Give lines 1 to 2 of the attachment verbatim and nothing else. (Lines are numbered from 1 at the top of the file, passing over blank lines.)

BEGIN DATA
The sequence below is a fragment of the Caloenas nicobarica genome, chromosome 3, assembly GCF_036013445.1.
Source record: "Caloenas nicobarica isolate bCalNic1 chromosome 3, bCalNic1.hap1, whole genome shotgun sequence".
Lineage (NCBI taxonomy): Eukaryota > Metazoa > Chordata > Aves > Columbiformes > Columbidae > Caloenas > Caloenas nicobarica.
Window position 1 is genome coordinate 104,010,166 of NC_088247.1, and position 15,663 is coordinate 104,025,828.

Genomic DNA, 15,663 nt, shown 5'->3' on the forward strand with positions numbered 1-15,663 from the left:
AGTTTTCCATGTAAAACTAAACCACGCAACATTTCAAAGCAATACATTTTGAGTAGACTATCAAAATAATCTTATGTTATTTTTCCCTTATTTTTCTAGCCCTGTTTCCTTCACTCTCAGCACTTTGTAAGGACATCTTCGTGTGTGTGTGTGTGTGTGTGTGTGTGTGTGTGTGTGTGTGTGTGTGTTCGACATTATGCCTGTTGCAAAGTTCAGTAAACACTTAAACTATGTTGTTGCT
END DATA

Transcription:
The sequence below is a fragment of the Caloenas nicobarica genome, chromosome 3, assembly GCF_036013445.1.
Source record: "Caloenas nicobarica isolate bCalNic1 chromosome 3, bCalNic1.hap1, whole genome shotgun sequence".